Edmonton had an overall score of 91 per cent based on six overall themes: development guidance, development application tracking, e-submissions/e-payments, availability of planning documents, accountability and provincial direction. Edmonton was best in class in areas such as Electronic Submission and Payment Capabilities and Accountability. Edmonton’s typical approval timeline for development applications is less than half of what it is in either Vancouver or Toronto.​

For more information:
edmonton.ca/serviceimprovements
Cutting red tape on permits and licensing - video
why.edmonton.ca/affordable
Canadian Home Builders’ Association Release
Edmonton Fact Sheet

Media contact:
Courtney Bettin
Communications Advisor
Communications and Engagement
780-288-5922​

Wonder how/if the city will capitalize on this.

Here are full ratings- Edmonton clearly the best.

Screenshot_20230111-211244_Instagram.jpg
 
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New standard could help shift Edmonton’s growth pattern
By Mack Male

The city is developing a new measure called the substantial completion standard aimed at supporting the City Plan’s goal of encouraging a market shift from primarily greenfield development to infill. But representatives from the home building and development industries are concerned it could contribute to the affordability crisis in housing.

A policy in the City Plan (2.3.2.3) requires substantial completion of developing areas, defined as those within city limits but primarily outside Anthony Henday Drive, before authorizing the development of future growth areas, defined as land south of 41 Avenue SW.

On Jan. 17, city council’s urban planning committee will receive an update on the development of the substantial completion standard, a component of the Growth Management Framework that administration describes as “one tool to address phasing growth, financial sustainability, and meet planned infrastructure commitments.”


 
It will be interesting to see what happens with respect to housing prices between Edmonton and Calgary over the next few years. Edmonton council is restricting supply whereas Calgary is approving a number of previously rejected ASPs and NSPs. There could be a situation in which Edmonton house prices quickly rise and start to narrow the overall gap with Calgary. This would be problematic as wages and overall employment opportunities are higher in Calgary so it would further disadvantage Edmonton.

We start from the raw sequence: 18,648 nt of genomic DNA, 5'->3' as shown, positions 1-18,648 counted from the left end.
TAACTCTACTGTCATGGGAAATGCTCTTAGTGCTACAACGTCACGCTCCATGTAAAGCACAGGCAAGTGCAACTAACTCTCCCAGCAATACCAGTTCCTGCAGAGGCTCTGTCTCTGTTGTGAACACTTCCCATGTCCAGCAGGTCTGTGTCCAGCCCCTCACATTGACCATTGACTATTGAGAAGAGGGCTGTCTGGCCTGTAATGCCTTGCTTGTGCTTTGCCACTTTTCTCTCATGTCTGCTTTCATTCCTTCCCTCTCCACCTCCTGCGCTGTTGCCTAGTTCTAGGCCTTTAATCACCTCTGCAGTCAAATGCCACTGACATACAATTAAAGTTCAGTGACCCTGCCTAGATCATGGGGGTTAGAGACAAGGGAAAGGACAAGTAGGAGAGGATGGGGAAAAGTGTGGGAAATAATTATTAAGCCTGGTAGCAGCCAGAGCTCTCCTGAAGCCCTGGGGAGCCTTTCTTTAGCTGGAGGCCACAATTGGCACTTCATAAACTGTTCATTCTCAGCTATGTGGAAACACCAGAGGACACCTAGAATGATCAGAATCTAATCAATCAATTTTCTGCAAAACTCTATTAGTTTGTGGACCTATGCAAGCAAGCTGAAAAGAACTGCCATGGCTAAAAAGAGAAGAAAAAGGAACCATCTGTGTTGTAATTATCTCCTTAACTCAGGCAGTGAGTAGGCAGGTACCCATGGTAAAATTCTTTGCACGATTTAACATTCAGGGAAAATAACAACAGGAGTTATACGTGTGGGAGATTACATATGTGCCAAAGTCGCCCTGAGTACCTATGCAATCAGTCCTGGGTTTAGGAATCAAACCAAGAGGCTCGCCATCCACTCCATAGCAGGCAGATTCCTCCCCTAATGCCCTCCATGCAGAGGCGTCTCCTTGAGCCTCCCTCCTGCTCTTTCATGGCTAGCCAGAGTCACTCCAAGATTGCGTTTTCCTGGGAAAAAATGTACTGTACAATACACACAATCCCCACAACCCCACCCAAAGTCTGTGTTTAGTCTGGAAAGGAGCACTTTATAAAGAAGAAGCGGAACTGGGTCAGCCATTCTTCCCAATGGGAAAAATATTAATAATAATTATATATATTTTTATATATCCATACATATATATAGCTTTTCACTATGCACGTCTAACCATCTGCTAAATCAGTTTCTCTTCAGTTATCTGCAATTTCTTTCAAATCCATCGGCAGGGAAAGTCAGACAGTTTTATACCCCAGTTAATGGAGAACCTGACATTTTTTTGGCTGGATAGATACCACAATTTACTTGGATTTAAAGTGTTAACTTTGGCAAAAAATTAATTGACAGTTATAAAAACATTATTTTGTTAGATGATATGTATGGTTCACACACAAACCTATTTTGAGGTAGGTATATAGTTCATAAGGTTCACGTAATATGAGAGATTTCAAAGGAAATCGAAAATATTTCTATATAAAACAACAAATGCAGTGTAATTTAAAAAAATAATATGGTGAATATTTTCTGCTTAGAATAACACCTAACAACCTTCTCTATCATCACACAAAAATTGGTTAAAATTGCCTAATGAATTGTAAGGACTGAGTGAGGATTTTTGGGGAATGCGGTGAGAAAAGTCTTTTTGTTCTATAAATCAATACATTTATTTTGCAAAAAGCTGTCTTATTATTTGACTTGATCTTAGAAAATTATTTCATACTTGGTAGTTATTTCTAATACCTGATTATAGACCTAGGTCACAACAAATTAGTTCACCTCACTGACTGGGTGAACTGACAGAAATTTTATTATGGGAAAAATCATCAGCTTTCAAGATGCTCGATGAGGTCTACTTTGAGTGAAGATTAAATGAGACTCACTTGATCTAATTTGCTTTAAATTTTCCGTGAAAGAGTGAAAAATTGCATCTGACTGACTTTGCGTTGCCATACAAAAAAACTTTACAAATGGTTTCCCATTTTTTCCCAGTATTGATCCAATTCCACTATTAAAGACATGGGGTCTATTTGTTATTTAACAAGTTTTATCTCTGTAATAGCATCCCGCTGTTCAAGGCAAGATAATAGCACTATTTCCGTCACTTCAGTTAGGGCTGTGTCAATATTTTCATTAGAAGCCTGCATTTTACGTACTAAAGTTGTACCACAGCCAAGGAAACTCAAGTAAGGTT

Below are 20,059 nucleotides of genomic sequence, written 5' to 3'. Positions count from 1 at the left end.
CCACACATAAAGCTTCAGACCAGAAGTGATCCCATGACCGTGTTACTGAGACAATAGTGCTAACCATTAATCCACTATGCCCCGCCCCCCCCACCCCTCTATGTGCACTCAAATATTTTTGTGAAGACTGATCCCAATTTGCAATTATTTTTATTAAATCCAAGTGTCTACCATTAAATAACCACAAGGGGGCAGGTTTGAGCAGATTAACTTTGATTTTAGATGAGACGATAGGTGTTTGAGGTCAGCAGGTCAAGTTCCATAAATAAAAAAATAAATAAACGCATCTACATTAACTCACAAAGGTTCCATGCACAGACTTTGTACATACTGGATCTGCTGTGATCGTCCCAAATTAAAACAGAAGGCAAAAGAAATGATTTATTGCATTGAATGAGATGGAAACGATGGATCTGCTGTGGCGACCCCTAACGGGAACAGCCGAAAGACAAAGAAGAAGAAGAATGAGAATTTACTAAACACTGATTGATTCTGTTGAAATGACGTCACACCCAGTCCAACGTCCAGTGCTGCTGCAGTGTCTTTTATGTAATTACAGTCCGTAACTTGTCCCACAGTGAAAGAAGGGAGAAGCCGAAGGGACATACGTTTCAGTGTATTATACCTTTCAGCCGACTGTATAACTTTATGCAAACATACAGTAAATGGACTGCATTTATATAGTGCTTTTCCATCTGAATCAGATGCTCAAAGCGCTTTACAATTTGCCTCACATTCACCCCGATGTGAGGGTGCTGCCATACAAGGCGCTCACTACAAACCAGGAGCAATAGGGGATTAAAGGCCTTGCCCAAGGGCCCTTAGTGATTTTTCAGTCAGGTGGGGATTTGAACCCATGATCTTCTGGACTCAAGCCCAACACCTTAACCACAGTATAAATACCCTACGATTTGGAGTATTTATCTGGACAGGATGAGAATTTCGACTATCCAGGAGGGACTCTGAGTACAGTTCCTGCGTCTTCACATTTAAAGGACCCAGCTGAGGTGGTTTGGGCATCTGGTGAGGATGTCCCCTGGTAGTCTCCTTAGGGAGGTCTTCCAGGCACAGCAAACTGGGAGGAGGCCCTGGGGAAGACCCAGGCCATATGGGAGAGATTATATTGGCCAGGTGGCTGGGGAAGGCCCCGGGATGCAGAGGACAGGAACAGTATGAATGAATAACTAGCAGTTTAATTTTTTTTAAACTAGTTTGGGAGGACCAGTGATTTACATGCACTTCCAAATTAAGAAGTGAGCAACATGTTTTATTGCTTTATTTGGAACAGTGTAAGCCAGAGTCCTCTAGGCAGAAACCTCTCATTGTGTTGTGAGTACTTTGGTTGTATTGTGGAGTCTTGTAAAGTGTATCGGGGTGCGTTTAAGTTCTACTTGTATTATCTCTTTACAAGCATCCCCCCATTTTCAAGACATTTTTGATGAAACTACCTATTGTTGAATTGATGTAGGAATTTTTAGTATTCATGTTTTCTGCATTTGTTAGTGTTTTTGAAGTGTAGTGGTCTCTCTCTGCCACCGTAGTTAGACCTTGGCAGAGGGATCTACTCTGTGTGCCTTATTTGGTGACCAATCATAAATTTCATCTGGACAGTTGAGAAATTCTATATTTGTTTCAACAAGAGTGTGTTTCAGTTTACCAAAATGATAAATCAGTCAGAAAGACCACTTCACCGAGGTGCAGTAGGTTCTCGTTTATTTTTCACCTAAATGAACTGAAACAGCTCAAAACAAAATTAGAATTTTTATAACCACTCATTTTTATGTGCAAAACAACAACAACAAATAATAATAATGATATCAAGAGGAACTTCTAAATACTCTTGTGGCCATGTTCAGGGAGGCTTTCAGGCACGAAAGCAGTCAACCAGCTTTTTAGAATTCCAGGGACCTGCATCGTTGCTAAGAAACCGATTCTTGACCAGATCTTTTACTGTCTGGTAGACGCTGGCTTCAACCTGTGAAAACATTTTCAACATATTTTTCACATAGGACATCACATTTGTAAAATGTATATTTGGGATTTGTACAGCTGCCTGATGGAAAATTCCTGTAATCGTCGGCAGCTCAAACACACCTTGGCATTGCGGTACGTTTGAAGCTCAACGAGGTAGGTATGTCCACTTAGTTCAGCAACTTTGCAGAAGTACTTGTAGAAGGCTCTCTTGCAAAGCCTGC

It will be interesting to see what happens with respect to housing prices between Edmonton and Calgary over the next few years. Edmonton council is restricting supply whereas Calgary is approving a number of previously rejected ASPs and NSPs. There could be a situation in which Edmonton house prices quickly rise and start to narrow the overall gap with Calgary. This would be problematic as wages and overall employment opportunities are higher in Calgary so it would further disadvantage Edmonton.
Higher prices could also drive some more development, especially higher density as valuations become more attractive.
 
^^That's if you assume that Edmonton doesn't have adequate land to develop. It may simply mean new development is concentrated in the many brownfield areas for a time. Imo Developers are attracted to greenfield not necessarily because its cheaper (although it can be), but because its easier.
 
I don't have much issue with this, Edmonton has (for the most part) developed in a way that doesn't skip over major swaths of land so I'm not sure if it has a massive effect on plans other than if say the north is slower to meet its "substantial completion" in turn holding up the south perhaps this could have a bit of a greenbelt effect whereby people move to Beaumont, Leduc, or Devon instead.

Regardless of which areas the new communities are building up within the city limits Edmonton has it's density requirements so no issue there. Looks like this doesn't apply to the industrial area along QEII which is good. Lastly, with the way things are growing right now that 1.5 million mark won't take long to reach.
 
I don't have much issue with this, Edmonton has (for the most part) developed in a way that doesn't skip over major swaths of land so I'm not sure if it has a massive effect on plans other than if say the north is slower to meet its "substantial completion" in turn holding up the south perhaps this could have a bit of a greenbelt effect whereby people move to Beaumont, Leduc, or Devon instead.

Regardless of which areas the new communities are building up within the city limits Edmonton has it's density requirements so no issue there. Looks like this doesn't apply to the industrial area along QEII which is good. Lastly, with the way things are growing right now that 1.5 million mark won't take long to reach.

This is another point that is very important. people who want to live South aren't going to magically live in the NE in Horse Hills because the city wants to fill that up prior to approving more in the South.